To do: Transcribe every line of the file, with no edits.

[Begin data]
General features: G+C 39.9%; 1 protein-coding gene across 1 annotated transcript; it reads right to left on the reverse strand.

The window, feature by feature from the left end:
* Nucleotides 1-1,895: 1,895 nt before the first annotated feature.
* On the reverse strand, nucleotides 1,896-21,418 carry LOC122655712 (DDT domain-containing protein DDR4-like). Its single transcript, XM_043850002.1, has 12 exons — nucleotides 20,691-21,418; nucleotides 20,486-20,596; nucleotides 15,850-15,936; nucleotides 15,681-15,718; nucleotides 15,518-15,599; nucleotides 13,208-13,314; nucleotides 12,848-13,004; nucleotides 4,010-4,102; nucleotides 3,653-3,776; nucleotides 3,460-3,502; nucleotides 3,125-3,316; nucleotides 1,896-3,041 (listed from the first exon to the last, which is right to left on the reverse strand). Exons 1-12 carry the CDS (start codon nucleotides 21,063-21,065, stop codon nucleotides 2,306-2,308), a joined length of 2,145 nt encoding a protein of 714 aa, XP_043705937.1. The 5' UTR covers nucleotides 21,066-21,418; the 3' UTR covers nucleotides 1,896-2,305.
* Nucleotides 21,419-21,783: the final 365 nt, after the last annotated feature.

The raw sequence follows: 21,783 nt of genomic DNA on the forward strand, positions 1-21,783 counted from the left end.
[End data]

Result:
General features: G+C 39.9%; 1 protein-coding gene across 1 annotated transcript; it reads right to left on the reverse strand.

The window, feature by feature from the left end:
* Nucleotides 1-1,895: 1,895 nt before the first annotated feature.
* On the reverse strand, nucleotides 1,896-21,418 carry LOC122655712 (DDT domain-containing protein DDR4-like). Its single transcript, XM_043850002.1, has 12 exons — nucleotides 20,691-21,418; nucleotides 20,486-20,596; nucleotides 15,850-15,936; nucleotides 15,681-15,718; nucleotides 15,518-15,599; nucleotides 13,208-13,314; nucleotides 12,848-13,004; nucleotides 4,010-4,102; nucleotides 3,653-3,776; nucleotides 3,460-3,502; nucleotides 3,125-3,316; nucleotides 1,896-3,041 (listed from the first exon to the last, which is right to left on the reverse strand). Exons 1-12 carry the CDS (start codon nucleotides 21,063-21,065, stop codon nucleotides 2,306-2,308), a joined length of 2,145 nt encoding a protein of 714 aa, XP_043705937.1. The 5' UTR covers nucleotides 21,066-21,418; the 3' UTR covers nucleotides 1,896-2,305.
* Nucleotides 21,419-21,783: the final 365 nt, after the last annotated feature.

The raw sequence follows: 21,783 nt of genomic DNA on the forward strand, positions 1-21,783 counted from the left end.